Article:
In the above-mentioned Controller-to- Service Engine failure detection method, the Controller detects a Service Engine failure by sending periodic heartbeat messages over the management interface. However, this method will not detect datapath failures for the data interfaces on Service Engines. To ensure holistic failure detection, Service Engines send periodic heartbeat messages over the data interfaces and if the Controller concludes that a Service Engine is down it moves all virtual services to an available Service Engine with sufficient capacity or spins up a new Service Engine.
BGP-Router-to- Service Engine Failure Detection Method:
With BGP configured, the Service Engine -to- Service Engine failure detection is augmented by Bidirectional Forwarding Detection (BFD), which detects SE failures and prompts the router not to use the route to the failed SE for flow load balancing and by using BGP protocol timers, as well.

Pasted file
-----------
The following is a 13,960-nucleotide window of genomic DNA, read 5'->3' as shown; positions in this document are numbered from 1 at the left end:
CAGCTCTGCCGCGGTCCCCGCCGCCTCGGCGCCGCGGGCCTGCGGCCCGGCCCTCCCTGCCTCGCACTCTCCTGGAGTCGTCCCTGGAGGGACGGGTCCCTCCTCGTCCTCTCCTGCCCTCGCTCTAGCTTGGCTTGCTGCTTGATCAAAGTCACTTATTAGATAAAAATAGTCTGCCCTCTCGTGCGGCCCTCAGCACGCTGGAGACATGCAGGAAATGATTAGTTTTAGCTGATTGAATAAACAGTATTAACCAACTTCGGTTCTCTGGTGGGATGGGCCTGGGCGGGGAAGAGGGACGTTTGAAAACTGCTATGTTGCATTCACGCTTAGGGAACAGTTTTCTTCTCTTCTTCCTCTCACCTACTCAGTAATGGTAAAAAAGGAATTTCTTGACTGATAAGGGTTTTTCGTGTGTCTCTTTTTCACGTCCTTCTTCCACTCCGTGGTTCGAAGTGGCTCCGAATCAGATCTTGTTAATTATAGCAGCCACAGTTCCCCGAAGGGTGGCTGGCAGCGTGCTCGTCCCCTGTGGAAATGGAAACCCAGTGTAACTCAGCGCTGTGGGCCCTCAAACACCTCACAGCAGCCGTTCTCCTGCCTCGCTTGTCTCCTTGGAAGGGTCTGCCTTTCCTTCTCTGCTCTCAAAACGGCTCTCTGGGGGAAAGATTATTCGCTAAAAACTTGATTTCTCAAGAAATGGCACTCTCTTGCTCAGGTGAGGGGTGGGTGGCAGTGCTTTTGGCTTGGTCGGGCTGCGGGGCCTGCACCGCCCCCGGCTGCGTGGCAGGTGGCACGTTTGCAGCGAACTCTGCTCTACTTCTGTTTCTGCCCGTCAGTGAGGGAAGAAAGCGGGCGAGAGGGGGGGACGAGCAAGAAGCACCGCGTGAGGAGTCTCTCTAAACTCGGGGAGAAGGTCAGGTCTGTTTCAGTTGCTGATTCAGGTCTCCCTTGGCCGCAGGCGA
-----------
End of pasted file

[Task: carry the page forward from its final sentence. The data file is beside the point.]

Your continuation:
Increasing Capacity and Rebalancing
But to have a truly resilient network, automated failure recovery alone isn’t enough, addressing performance in form of automatically increasing capacity or automatically redistributing resources when needed is just as much a crucial part. While performing application delivery tasks, Service Engines could experience resource exhaustion. This may be due to the deployment of a new application, high CPU or memory utilization, or traffic patterns. Monitoring several application and network telemetry real-time from the Service Engine, the Avi Controller can automatically migrate a virtual service to an under-utilized Service Engine or scale out the virtual service across multiple Service Engines across Multi Region and/or Multi Availability Zone deployments to increase capacity. This allows multiple active Service Engines to concurrently share the workload of a single virtual service.